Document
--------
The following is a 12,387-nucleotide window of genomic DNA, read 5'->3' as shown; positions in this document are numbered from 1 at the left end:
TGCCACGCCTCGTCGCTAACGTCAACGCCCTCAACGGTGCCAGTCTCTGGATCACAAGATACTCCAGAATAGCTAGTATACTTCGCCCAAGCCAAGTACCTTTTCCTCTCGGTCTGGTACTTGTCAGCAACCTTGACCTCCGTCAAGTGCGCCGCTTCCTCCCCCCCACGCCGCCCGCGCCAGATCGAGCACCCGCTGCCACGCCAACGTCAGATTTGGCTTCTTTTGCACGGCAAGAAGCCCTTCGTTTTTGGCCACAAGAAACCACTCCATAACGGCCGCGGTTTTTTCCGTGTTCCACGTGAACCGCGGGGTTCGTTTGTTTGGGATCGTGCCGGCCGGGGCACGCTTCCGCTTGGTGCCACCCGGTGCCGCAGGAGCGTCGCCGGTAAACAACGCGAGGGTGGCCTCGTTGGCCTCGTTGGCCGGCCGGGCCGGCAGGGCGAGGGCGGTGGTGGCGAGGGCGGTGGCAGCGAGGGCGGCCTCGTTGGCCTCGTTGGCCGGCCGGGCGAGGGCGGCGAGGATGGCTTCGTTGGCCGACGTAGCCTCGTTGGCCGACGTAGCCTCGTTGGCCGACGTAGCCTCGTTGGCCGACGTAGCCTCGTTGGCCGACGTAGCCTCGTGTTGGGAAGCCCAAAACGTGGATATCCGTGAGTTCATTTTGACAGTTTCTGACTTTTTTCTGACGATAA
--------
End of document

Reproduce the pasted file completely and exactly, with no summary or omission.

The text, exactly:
The following is a 12,387-nucleotide window of genomic DNA, read 5'->3' as shown; positions in this document are numbered from 1 at the left end:
TGCCACGCCTCGTCGCTAACGTCAACGCCCTCAACGGTGCCAGTCTCTGGATCACAAGATACTCCAGAATAGCTAGTATACTTCGCCCAAGCCAAGTACCTTTTCCTCTCGGTCTGGTACTTGTCAGCAACCTTGACCTCCGTCAAGTGCGCCGCTTCCTCCCCCCCACGCCGCCCGCGCCAGATCGAGCACCCGCTGCCACGCCAACGTCAGATTTGGCTTCTTTTGCACGGCAAGAAGCCCTTCGTTTTTGGCCACAAGAAACCACTCCATAACGGCCGCGGTTTTTTCCGTGTTCCACGTGAACCGCGGGGTTCGTTTGTTTGGGATCGTGCCGGCCGGGGCACGCTTCCGCTTGGTGCCACCCGGTGCCGCAGGAGCGTCGCCGGTAAACAACGCGAGGGTGGCCTCGTTGGCCTCGTTGGCCGGCCGGGCCGGCAGGGCGAGGGCGGTGGTGGCGAGGGCGGTGGCAGCGAGGGCGGCCTCGTTGGCCTCGTTGGCCGGCCGGGCGAGGGCGGCGAGGATGGCTTCGTTGGCCGACGTAGCCTCGTTGGCCGACGTAGCCTCGTTGGCCGACGTAGCCTCGTTGGCCGACGTAGCCTCGTTGGCCGACGTAGCCTCGTGTTGGGAAGCCCAAAACGTGGATATCCGTGAGTTCATTTTGACAGTTTCTGACTTTTTTCTGACGATAA